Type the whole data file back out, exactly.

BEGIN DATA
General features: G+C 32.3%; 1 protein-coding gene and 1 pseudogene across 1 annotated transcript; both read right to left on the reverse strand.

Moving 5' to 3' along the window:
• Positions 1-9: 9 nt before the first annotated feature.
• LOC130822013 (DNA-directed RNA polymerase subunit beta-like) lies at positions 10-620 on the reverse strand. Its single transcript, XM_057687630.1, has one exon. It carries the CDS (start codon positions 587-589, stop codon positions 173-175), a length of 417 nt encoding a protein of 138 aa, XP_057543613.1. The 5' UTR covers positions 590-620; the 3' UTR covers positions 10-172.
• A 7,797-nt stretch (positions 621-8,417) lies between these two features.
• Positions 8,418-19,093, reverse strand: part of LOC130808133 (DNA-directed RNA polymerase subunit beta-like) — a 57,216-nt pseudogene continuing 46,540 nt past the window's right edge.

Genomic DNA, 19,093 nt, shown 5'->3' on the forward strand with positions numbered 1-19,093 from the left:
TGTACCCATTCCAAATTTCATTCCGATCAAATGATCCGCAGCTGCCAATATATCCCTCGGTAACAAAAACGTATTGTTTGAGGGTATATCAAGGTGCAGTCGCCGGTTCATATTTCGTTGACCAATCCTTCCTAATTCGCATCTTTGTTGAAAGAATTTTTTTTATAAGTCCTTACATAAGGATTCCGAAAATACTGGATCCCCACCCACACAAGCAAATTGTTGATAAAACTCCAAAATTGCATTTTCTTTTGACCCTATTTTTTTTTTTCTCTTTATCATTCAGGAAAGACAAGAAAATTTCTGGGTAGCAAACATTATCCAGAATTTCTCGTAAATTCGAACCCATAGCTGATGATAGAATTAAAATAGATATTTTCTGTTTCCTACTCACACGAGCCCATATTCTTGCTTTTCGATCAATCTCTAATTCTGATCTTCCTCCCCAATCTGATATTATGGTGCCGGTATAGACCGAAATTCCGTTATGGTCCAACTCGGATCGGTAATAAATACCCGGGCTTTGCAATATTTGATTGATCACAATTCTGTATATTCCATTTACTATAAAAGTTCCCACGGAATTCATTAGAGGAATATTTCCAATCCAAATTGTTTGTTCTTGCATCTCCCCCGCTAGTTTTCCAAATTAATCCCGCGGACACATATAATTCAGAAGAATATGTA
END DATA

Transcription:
General features: G+C 32.3%; 1 protein-coding gene and 1 pseudogene across 1 annotated transcript; both read right to left on the reverse strand.

Moving 5' to 3' along the window:
• Positions 1-9: 9 nt before the first annotated feature.
• LOC130822013 (DNA-directed RNA polymerase subunit beta-like) lies at positions 10-620 on the reverse strand. Its single transcript, XM_057687630.1, has one exon. It carries the CDS (start codon positions 587-589, stop codon positions 173-175), a length of 417 nt encoding a protein of 138 aa, XP_057543613.1. The 5' UTR covers positions 590-620; the 3' UTR covers positions 10-172.
• A 7,797-nt stretch (positions 621-8,417) lies between these two features.
• Positions 8,418-19,093, reverse strand: part of LOC130808133 (DNA-directed RNA polymerase subunit beta-like) — a 57,216-nt pseudogene continuing 46,540 nt past the window's right edge.

Genomic DNA, 19,093 nt, shown 5'->3' on the forward strand with positions numbered 1-19,093 from the left:
TGTACCCATTCCAAATTTCATTCCGATCAAATGATCCGCAGCTGCCAATATATCCCTCGGTAACAAAAACGTATTGTTTGAGGGTATATCAAGGTGCAGTCGCCGGTTCATATTTCGTTGACCAATCCTTCCTAATTCGCATCTTTGTTGAAAGAATTTTTTTTATAAGTCCTTACATAAGGATTCCGAAAATACTGGATCCCCACCCACACAAGCAAATTGTTGATAAAACTCCAAAATTGCATTTTCTTTTGACCCTATTTTTTTTTTTCTCTTTATCATTCAGGAAAGACAAGAAAATTTCTGGGTAGCAAACATTATCCAGAATTTCTCGTAAATTCGAACCCATAGCTGATGATAGAATTAAAATAGATATTTTCTGTTTCCTACTCACACGAGCCCATATTCTTGCTTTTCGATCAATCTCTAATTCTGATCTTCCTCCCCAATCTGATATTATGGTGCCGGTATAGACCGAAATTCCGTTATGGTCCAACTCGGATCGGTAATAAATACCCGGGCTTTGCAATATTTGATTGATCACAATTCTGTATATTCCATTTACTATAAAAGTTCCCACGGAATTCATTAGAGGAATATTTCCAATCCAAATTGTTTGTTCTTGCATCTCCCCCGCTAGTTTTCCAAATTAATCCCGCGGACACATATAATTCAGAAGAATATGTA